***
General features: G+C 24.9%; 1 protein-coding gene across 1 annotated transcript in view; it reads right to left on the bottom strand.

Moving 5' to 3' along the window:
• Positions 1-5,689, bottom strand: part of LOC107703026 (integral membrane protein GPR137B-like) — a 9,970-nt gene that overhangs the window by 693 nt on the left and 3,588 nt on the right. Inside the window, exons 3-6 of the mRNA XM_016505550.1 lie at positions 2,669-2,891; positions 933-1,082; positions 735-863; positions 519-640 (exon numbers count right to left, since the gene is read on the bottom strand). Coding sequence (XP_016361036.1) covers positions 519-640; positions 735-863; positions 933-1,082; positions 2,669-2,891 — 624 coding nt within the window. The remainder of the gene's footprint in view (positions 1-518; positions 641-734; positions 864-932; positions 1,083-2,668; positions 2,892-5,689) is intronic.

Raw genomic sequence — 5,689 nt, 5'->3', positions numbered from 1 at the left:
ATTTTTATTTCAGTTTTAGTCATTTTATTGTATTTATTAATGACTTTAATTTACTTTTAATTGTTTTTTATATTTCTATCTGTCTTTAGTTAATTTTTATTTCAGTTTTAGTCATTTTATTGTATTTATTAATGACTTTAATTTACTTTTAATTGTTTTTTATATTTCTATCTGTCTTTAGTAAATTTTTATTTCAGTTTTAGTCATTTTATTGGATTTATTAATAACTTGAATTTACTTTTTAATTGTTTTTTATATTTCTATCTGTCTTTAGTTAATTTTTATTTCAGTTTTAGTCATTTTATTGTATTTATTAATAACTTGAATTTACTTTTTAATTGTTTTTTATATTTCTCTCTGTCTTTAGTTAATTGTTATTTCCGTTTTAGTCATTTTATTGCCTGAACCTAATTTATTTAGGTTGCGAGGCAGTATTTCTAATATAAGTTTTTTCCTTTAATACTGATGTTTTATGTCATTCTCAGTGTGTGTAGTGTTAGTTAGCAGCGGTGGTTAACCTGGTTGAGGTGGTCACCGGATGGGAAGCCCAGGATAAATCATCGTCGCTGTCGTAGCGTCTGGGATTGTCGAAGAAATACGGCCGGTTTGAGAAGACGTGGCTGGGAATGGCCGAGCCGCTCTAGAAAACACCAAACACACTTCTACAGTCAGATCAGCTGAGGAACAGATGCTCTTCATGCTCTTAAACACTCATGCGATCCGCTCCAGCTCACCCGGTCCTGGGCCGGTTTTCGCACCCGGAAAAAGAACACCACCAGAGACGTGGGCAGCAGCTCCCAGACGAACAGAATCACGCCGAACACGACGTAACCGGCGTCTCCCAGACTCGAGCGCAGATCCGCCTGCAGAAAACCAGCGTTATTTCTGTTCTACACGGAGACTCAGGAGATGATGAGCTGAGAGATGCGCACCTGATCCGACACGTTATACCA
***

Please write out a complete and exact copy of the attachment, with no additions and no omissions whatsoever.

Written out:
General features: G+C 24.9%; 1 protein-coding gene across 1 annotated transcript in view; it reads right to left on the bottom strand.

Moving 5' to 3' along the window:
• Positions 1-5,689, bottom strand: part of LOC107703026 (integral membrane protein GPR137B-like) — a 9,970-nt gene that overhangs the window by 693 nt on the left and 3,588 nt on the right. Inside the window, exons 3-6 of the mRNA XM_016505550.1 lie at positions 2,669-2,891; positions 933-1,082; positions 735-863; positions 519-640 (exon numbers count right to left, since the gene is read on the bottom strand). Coding sequence (XP_016361036.1) covers positions 519-640; positions 735-863; positions 933-1,082; positions 2,669-2,891 — 624 coding nt within the window. The remainder of the gene's footprint in view (positions 1-518; positions 641-734; positions 864-932; positions 1,083-2,668; positions 2,892-5,689) is intronic.

Raw genomic sequence — 5,689 nt, 5'->3', positions numbered from 1 at the left:
ATTTTTATTTCAGTTTTAGTCATTTTATTGTATTTATTAATGACTTTAATTTACTTTTAATTGTTTTTTATATTTCTATCTGTCTTTAGTTAATTTTTATTTCAGTTTTAGTCATTTTATTGTATTTATTAATGACTTTAATTTACTTTTAATTGTTTTTTATATTTCTATCTGTCTTTAGTAAATTTTTATTTCAGTTTTAGTCATTTTATTGGATTTATTAATAACTTGAATTTACTTTTTAATTGTTTTTTATATTTCTATCTGTCTTTAGTTAATTTTTATTTCAGTTTTAGTCATTTTATTGTATTTATTAATAACTTGAATTTACTTTTTAATTGTTTTTTATATTTCTCTCTGTCTTTAGTTAATTGTTATTTCCGTTTTAGTCATTTTATTGCCTGAACCTAATTTATTTAGGTTGCGAGGCAGTATTTCTAATATAAGTTTTTTCCTTTAATACTGATGTTTTATGTCATTCTCAGTGTGTGTAGTGTTAGTTAGCAGCGGTGGTTAACCTGGTTGAGGTGGTCACCGGATGGGAAGCCCAGGATAAATCATCGTCGCTGTCGTAGCGTCTGGGATTGTCGAAGAAATACGGCCGGTTTGAGAAGACGTGGCTGGGAATGGCCGAGCCGCTCTAGAAAACACCAAACACACTTCTACAGTCAGATCAGCTGAGGAACAGATGCTCTTCATGCTCTTAAACACTCATGCGATCCGCTCCAGCTCACCCGGTCCTGGGCCGGTTTTCGCACCCGGAAAAAGAACACCACCAGAGACGTGGGCAGCAGCTCCCAGACGAACAGAATCACGCCGAACACGACGTAACCGGCGTCTCCCAGACTCGAGCGCAGATCCGCCTGCAGAAAACCAGCGTTATTTCTGTTCTACACGGAGACTCAGGAGATGATGAGCTGAGAGATGCGCACCTGATCCGACACGTTATACCA